The following appeared in The Journal on February 4, 2016.
Homeless count yields good news for Berkeley County
By Jennie Vincent (firstname.lastname@example.org), Journal News
MARTINSBURG – Homeless advocates are optimistic that the numbers collected during this year’s Point in Time Count – an annual 24-hour event that began Tuesday and ended Wednesday afternoon – will show a decrease in Berkeley County’s homeless numbers.
Originally scheduled for Jan. 26-27, the area’s heavy snowfall totals caused it to be postponed, said Jason Mansfield, a local outreach worker with the West Virginia Coalition to End Homelessness, Inc.
Although a chilly rain fell Wednesday morning, volunteers still came out to help and were sent to some outlying areas – including Inwood, Spring Mills and Falling Waters – to look for homeless individuals, Mansfield said.
There was more good news Tuesday afternoon because approximately two dozen volunteers – many of the students in Shepherd University’s nursing program – made quick work of surveying other parts of the community such as abandoned buildings, wooded areas and spots along train tracks that may have tents on them, he said.
Locally collected information on homeless numbers will be sent to the coalition’s main office in Bridgeport and the data will be compiled into a state report, Mansfield said, adding that this information will also be given to the federal Housing and Urban Development agency.
Volunteers tend to be impressed with this experience, Mansfield said.
“Especially for young people, we hope it will be informational, if not downright inspirational,” he said.
“Because what they end up finding out is that the homeless are just like everyone else. And in this way, are no longer invisible,” Mansfield said.
If it turns out there are fewer homeless – especially unsheltered people living outside – it will be an indication of “better utilization of shelter resources this year,” he said.
However, there is still a need for additional permanent housing for those without homes, Mansfield said.
“The ultimate goal is to have a roof over an individual’s head and a door that locks,” he said.
Iain DeJong, president and CEO of OrgCode Consulting, a Canadian citizen who lives and teaches college in Toronto, spends most of his time traveling the world studying homeless issues and helping groups understand how to effectively address the problem.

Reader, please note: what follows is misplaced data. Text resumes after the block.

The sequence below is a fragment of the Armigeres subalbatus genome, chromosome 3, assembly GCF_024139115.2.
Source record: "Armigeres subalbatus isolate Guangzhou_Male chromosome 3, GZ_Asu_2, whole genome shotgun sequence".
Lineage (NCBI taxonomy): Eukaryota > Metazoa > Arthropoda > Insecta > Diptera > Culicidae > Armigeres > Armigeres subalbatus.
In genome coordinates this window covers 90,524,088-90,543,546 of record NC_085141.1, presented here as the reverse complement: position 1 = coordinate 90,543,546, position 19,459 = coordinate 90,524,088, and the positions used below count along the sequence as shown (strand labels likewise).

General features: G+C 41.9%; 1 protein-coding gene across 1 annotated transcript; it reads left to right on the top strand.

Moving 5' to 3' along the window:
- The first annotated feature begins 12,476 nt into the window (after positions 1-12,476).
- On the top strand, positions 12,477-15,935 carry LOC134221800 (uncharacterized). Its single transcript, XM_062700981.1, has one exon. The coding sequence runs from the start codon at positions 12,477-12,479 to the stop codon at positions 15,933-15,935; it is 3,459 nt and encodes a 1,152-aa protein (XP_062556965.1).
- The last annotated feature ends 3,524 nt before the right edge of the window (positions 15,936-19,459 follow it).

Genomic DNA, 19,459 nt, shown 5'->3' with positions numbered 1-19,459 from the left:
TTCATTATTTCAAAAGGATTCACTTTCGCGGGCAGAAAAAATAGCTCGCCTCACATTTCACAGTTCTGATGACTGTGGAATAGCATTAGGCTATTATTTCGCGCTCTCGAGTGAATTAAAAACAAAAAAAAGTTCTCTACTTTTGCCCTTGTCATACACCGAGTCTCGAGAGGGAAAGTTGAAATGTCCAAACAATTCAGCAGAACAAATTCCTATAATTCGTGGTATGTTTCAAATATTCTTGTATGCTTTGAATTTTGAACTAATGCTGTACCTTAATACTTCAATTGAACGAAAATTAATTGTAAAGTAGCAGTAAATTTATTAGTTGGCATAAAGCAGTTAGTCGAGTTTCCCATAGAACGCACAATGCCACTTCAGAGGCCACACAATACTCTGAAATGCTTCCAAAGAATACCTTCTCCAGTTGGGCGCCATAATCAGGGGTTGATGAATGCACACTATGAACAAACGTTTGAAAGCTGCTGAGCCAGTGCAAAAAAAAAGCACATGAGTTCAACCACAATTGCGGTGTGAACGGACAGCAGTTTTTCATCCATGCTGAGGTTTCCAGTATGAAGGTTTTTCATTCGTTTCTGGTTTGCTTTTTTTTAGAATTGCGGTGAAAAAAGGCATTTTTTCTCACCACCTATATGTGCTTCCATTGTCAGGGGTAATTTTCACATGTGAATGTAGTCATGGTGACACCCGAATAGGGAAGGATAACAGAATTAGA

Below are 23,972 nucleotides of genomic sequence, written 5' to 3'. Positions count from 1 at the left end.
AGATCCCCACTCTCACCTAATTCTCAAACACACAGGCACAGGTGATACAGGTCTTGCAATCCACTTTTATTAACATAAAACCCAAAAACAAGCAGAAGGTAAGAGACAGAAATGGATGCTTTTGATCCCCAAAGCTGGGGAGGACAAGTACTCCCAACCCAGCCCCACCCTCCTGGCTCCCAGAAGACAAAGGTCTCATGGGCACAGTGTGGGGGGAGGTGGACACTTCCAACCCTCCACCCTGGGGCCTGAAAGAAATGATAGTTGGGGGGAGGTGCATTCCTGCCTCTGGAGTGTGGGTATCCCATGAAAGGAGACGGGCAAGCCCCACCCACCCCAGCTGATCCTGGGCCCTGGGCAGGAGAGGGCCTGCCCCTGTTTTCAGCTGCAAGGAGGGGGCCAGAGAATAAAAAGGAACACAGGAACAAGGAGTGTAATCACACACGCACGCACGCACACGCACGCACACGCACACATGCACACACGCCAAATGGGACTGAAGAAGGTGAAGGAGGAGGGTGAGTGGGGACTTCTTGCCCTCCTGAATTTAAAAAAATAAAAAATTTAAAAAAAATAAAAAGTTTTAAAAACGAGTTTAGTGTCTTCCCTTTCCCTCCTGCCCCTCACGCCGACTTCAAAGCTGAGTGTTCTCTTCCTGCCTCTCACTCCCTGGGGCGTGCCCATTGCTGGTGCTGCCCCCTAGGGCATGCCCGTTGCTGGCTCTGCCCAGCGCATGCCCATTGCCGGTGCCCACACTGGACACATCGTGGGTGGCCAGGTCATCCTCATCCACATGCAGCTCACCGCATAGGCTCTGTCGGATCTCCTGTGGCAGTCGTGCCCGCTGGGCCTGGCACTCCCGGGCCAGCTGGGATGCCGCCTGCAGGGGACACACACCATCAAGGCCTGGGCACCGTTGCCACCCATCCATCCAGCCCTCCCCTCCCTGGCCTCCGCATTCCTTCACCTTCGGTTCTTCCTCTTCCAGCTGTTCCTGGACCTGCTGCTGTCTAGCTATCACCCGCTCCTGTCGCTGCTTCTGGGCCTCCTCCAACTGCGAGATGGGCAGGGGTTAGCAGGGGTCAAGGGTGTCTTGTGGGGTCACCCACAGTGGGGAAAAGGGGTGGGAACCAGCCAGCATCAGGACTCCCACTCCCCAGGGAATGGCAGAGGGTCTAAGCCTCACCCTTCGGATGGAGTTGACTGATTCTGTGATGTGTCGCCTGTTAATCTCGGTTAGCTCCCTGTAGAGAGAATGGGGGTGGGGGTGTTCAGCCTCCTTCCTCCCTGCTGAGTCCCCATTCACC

Since he is interested in success stories, DeJong said he’d come to West Virginia during this year’s homeless count because of the coalition’s innovative model for helping individuals living in urban as well as rural areas.
“What we need is a way to marry our heart and our head when trying to help homeless people. And the West Virginia Coalition to End Homelessness does that beautifully, because they start in a place of compassion and also add intellect into the equation to get the greatest good for people,” DeJong said.
As a result, DeJong spent part of Wednesday in the Eastern Panhandle before going to north central West Virginia.
Coalition director Zach Brown, who accompanied DeJong, said he’d recently visited the state’s southern coalfields.
Communities vary in terms of the resources available to homeless people, especially when they are nonexistent or may only be available several miles away, he said.
“So things can be a little different in a more populated area like Martinsburg. Rural poverty is a little more out of sight, out of mind. But then again, the poverty in southern West Virginia is pretty blatant – it’s pretty right in your face,” Brown said.
It takes time to find a workable model, but the coalition now has four outreach specialists – Mansfield and another individuals who work locally, as well as two in the north central part of the state – who concentrate on literally hitting the streets to find homeless individuals and try to place them in permanent housing, he said.
Staff writer Jenni Vincent can be reached at 304-263-8931, ext. 131, or www.twitter.com/jennivencentwv.
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